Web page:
By Bartolomé Esteban Murillo, 1665

One of my favourite paintings of one of my favourite saints. In this masterpiece of the Baroque, St Anthony looks like a modern guy, and the sweetness and tenderness in it is clearly visible.

domingo, 22 de novembro de 2009


"Don't run, lest they think we are trying to flee!" - Maria I, when boarding to Brasil, during the Napoleonic Invasions.

domingo, 15 de novembro de 2009

Did You Know...

... That the Spartans once boycotted the Olympic Games because it was against the rules to bite or rip out eyes.

sexta-feira, 13 de novembro de 2009

The Forefathers of Catherine of Braganza

I am honoured to introduce a lovely lady, who will become a regular around here, Catherine of Braganza, Queen of England, Scotland and Ireland. Regarding her name, she was born Catarina de Bragança and that is how she is known in Portugal. Unlike other members of the Portuguese Royalty, of which I'll be using the portuguese versions, with Catherine I'll be using the Anglicanised version.

Now, everyone's heard of the saying 'the apple doesn't fall far from the tree'. In Catherine's case, there where a lot a trees of where she could have fallen from.

Let's start from dad's side.

D. João IV, was a shy, reserved man who prefered to hide in his gigantic library and play his harpsichord, and leave the paperwork to his wife. He was known both as the Musician-King and Restorer (I'm keeping quiet about the Restoration. All doubts will be cleared on December 1st). It's also believed that he was the original writer of Adeste Fideles. He was originaly a Duke of Bragança, the most powerful peer in Portugal.

The Braganças have a slightly sketchy history. His grandmother Catarina de Guimarães, was Duchess of Bragança by marriage, was a very ambitious woman and famous schemer. One of the Dukes of Bragança murdered his wife and suspected lover in a fit of jelousy. The 1st Duke was a natural son of John I, conceived aginst his father's celibacy vows as Master of Avis. This one was also extremely ambitious, and as some historians claim, the grandson of a converted jew.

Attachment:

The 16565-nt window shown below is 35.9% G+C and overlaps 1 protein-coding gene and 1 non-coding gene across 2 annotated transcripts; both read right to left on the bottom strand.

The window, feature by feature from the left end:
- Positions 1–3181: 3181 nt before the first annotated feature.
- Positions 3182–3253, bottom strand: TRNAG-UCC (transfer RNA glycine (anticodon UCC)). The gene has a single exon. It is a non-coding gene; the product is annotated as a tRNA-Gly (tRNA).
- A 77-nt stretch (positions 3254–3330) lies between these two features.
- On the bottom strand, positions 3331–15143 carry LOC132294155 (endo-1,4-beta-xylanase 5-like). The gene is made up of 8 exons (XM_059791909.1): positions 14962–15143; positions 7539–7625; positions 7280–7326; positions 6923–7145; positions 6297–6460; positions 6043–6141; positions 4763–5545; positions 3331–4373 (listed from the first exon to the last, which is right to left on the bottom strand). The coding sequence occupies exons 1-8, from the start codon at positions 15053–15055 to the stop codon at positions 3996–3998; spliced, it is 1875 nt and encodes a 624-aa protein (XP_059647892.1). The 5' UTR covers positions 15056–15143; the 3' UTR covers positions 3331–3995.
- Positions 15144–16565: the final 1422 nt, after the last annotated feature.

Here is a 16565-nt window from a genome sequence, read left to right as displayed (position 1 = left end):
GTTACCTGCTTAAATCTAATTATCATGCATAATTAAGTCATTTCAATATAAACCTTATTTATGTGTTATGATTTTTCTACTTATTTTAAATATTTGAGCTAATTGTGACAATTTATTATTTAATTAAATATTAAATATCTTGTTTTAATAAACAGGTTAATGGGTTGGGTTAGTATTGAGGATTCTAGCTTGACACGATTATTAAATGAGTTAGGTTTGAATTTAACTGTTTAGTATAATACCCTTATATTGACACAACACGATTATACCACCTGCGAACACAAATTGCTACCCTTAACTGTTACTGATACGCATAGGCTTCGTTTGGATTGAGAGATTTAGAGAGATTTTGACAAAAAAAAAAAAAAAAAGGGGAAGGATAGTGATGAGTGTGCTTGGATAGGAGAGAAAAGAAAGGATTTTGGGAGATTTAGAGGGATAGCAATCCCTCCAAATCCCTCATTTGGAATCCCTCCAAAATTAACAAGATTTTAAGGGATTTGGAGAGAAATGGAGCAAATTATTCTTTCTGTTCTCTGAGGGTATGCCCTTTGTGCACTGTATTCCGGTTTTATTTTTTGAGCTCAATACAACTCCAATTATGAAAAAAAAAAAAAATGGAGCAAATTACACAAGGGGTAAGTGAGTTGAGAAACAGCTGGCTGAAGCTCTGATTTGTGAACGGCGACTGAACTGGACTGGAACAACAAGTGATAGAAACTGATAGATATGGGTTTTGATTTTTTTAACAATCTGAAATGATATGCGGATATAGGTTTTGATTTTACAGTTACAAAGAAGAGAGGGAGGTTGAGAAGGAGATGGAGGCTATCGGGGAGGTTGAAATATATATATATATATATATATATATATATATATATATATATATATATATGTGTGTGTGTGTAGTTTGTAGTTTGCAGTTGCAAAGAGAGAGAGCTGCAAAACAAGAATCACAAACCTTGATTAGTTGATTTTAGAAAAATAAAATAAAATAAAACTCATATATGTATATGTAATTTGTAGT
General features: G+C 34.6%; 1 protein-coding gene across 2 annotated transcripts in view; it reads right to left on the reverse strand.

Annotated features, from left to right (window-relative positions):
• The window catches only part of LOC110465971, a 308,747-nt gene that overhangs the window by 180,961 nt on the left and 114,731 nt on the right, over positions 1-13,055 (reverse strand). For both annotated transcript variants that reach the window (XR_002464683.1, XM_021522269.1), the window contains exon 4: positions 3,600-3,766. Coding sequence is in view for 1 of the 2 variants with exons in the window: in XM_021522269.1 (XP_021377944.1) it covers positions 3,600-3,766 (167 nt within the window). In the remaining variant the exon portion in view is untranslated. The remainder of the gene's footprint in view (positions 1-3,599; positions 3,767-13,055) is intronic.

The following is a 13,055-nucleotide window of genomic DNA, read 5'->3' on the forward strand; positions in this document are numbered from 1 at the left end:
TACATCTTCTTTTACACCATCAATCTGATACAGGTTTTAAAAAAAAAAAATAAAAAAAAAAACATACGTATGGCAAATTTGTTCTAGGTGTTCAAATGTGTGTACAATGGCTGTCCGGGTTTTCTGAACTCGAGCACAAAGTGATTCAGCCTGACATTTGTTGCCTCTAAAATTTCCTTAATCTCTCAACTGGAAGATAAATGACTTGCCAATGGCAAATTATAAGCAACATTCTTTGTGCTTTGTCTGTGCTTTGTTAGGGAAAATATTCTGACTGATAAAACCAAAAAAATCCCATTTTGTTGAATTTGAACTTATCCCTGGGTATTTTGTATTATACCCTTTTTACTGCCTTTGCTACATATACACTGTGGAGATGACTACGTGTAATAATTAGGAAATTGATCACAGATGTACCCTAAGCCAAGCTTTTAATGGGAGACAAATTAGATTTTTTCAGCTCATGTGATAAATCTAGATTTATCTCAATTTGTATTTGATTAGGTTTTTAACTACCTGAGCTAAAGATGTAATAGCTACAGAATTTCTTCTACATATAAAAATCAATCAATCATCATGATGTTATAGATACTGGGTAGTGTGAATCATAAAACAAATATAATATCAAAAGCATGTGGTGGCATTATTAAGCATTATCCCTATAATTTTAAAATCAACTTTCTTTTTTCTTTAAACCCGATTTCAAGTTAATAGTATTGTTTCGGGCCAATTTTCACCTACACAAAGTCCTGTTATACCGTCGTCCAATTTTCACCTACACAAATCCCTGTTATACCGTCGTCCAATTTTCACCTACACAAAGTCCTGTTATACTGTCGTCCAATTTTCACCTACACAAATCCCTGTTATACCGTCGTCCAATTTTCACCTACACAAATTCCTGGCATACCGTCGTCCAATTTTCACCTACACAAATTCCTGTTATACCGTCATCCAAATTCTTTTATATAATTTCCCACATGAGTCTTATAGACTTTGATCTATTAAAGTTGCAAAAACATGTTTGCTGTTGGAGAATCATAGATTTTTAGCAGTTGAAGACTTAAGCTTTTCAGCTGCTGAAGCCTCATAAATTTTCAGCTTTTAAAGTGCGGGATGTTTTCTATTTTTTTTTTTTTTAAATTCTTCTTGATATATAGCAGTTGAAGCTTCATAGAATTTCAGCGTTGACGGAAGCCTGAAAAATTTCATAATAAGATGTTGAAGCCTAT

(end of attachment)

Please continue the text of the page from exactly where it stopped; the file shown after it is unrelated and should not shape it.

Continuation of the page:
John I was a bastard son of Pedro I and Teresa Lourenço, a Spanish noblewoman. Pedro was also the lover of Inês de Castro, whose ill-fated love story puts Romeo and Juliet in a corner.

Through John, she was a descendant of Afonso Henriques, 1st King of Portugal and historical bad-boy. Through him, from Henri of Burgundy who was a great-great-grandson of Hugh Capet.

She descended from Philippa of Plantagenet, wife of John I. Through her from John of Gaunt, Edward III of England, Philippa of Hainault, who herself descended from Stephen of Blois, William the Conqueror and Elizabeth of Cumens, thus also from Western Asians.

From her father's side, from the Isabel of Castille and twice from Ferdinand of Aragon. She also descened from Nuno Álvares Pereira, Constable of Portugal and recently canonised by His Holiness Pope Benedict XVI.

Through her mother, Luiza de Guzman, from the Dukes of Medina Sidonia, Grandes of Spain, and of the infamous Rodrigo Borgia, Pope Alexandre VI and of St. Fransisco Borgia.

What I consider ironic, is that it was Maria of Modena who was accused of being a Pope's illegitimate daughter, when truly, it was Catherine who had a Pope as an ancestor.

sábado, 7 de novembro de 2009

Review: Bocage (TV)

Staring: Miguel Guilherme, Carla Bolito, Fernando Luís, Henrique Viana, Margarida Marinho and João Saboga.
Rating: 4 stars
Review: Sometimes, along comes a truly wonderful production that doesn’t get the deserved recognition, either because of language or country of origin.